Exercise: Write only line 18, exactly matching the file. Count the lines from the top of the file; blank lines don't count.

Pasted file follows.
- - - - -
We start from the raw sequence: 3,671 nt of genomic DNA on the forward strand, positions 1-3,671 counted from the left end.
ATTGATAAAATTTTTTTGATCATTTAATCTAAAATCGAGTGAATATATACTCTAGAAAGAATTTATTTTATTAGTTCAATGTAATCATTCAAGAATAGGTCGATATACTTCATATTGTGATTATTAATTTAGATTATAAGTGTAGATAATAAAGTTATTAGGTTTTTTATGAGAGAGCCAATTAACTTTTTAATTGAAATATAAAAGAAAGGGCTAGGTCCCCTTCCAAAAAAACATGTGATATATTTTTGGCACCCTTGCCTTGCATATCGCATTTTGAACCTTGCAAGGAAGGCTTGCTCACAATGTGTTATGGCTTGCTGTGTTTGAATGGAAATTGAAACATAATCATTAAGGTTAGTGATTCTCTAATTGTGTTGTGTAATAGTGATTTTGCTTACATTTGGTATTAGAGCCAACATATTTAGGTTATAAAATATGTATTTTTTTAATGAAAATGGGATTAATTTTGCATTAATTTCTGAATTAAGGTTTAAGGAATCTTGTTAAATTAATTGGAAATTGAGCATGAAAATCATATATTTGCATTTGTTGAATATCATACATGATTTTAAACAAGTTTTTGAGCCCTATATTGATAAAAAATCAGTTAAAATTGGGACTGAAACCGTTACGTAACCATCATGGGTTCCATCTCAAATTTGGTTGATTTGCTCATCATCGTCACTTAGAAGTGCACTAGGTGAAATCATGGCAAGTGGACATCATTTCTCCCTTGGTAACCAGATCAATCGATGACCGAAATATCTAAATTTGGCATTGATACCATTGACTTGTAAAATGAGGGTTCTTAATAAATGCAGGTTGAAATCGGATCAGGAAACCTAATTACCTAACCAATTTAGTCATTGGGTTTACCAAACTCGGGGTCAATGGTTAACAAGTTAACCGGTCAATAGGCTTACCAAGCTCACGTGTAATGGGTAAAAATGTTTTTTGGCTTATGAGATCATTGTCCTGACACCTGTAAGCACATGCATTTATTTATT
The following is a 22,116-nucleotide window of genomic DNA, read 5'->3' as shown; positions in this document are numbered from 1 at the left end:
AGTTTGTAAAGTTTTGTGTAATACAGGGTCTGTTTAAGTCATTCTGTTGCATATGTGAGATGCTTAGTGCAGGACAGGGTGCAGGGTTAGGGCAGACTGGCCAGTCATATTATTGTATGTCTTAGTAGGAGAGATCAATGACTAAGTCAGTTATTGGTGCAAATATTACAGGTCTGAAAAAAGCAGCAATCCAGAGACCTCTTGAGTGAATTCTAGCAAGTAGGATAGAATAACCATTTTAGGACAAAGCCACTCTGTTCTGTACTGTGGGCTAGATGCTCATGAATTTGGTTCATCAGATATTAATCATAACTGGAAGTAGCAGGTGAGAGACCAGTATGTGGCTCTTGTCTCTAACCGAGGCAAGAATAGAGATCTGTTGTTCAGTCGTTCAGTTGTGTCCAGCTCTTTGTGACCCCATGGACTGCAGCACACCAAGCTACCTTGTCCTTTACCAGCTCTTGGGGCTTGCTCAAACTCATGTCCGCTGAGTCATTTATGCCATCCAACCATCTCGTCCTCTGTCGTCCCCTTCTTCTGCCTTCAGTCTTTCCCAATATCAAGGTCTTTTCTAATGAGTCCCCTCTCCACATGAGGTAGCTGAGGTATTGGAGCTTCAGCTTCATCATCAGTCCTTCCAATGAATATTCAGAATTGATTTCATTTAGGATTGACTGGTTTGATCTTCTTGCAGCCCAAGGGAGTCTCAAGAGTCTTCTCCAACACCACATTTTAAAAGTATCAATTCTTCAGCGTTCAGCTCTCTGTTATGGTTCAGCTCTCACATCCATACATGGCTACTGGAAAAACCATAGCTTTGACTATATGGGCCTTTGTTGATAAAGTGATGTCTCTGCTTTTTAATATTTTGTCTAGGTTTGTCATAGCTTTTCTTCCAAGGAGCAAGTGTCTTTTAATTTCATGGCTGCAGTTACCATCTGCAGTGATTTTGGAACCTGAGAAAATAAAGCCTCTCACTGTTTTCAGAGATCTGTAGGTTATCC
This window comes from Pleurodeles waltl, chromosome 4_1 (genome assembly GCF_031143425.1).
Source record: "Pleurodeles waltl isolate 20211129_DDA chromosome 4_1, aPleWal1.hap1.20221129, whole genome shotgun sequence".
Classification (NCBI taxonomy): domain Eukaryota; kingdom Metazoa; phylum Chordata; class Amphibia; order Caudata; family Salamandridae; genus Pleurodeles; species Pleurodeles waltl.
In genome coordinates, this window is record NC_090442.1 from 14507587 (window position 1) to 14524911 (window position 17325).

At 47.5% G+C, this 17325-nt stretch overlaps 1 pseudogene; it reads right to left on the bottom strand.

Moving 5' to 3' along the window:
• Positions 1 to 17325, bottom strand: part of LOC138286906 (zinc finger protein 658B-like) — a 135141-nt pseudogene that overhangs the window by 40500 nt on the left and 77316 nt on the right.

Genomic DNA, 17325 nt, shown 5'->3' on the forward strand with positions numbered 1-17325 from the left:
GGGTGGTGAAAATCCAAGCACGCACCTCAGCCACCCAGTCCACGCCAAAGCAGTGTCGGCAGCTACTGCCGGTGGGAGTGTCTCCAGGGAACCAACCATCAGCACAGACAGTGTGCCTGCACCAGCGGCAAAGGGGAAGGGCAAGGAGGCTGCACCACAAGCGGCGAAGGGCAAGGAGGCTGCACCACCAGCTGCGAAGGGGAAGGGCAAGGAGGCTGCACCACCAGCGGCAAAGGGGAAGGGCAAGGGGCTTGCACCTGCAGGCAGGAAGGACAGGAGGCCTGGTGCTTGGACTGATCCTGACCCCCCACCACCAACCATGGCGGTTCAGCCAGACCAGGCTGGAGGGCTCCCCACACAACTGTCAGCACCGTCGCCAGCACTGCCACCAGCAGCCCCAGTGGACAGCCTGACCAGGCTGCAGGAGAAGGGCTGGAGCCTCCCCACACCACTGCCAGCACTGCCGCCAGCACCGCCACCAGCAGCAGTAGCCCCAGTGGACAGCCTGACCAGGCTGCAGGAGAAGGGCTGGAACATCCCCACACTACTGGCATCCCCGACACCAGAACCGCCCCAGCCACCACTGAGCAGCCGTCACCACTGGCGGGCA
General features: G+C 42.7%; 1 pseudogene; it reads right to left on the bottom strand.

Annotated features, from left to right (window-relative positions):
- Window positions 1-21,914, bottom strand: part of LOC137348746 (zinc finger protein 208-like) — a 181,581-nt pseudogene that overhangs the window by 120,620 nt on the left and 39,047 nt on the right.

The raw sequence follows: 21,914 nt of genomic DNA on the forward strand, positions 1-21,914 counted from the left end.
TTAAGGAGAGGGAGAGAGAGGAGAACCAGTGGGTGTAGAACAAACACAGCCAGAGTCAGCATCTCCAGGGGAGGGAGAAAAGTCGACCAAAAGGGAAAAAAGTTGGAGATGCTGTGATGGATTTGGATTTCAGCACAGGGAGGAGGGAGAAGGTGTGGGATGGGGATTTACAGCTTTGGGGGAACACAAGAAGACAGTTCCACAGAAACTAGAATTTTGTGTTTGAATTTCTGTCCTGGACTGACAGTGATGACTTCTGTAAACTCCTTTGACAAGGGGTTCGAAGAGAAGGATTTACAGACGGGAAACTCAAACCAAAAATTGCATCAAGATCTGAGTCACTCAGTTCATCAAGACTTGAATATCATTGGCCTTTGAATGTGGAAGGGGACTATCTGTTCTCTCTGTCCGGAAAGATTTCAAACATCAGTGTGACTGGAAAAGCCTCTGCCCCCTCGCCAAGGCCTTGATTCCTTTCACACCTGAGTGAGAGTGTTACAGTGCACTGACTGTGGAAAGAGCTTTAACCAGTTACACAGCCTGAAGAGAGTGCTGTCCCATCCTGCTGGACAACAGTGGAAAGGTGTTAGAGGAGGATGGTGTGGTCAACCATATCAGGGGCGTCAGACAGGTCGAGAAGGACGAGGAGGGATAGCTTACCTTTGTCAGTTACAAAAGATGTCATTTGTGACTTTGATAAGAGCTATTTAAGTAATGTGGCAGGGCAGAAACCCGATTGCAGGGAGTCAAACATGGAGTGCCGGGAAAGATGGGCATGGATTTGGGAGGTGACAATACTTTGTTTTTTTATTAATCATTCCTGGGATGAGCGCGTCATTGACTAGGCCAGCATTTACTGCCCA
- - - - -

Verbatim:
TTAAGGAGAGGGAGAGAGAGGAGAACCAGTGGGTGTAGAACAAACACAGCCAGAGTCAGCATCTCCAGGGGAGGGAGAAAAGTCGACCAAAAGGGAAAAAAGTTGGAGATGCTGTGATGGATTTGGATTTCAGCACAGGGAGGAGGGAGAAGGTGTGGGATGGGGATTTACAGCTTTGGGGGAACACAAGAAGACAGTTCCACAGAAACTAGAATTTTGTGTTTGAATTTCTGTCCTGGACTGACAGTGATGACTTCTGTAAACTCCTTTGACAAGGGGTTCGAAGAGAAGGATTTACAGACGGGAAACTCAAACCAAAAATTGCATCAAGATCTGAGTCACTCAGTTCATCAAGACTTGAATATCATTGGCCTTTGAATGTGGAAGGGGACTATCTGTTCTCTCTGTCCGGAAAGATTTCAAACATCAGTGTGACTGGAAAAGCCTCTGCCCCCTCGCCAAGGCCTTGATTCCTTTCACACCTGAGTGAGAGTGTTACAGTGCACTGACTGTGGAAAGAGCTTTAACCAGTTACACAGCCTGAAGAGAGTGCTGTCCCATCCTGCTGGACAACAGTGGAAAGGTGTTAGAGGAGGATGGTGTGGTCAACCATATCAGGGGCGTCAGACAGGTCGAGAAGGACGAGGAGGGATAGCTTACCTTTGTCAGTTACAAAAGATGTCATTTGTGACTTTGATAAGAGCTATTTAAGTAATGTGGCAGGGCAGAAACCCGATTGCAGGGAGTCAAACATGGAGTGCCGGGAAAGATGGGCATGGATTTGGGAGGTGACAATACTTTGTTTTTTTATTAATCATTCCTGGGATGAGCGCGTCATTGACTAGGCCAGCATTTACTGCCCA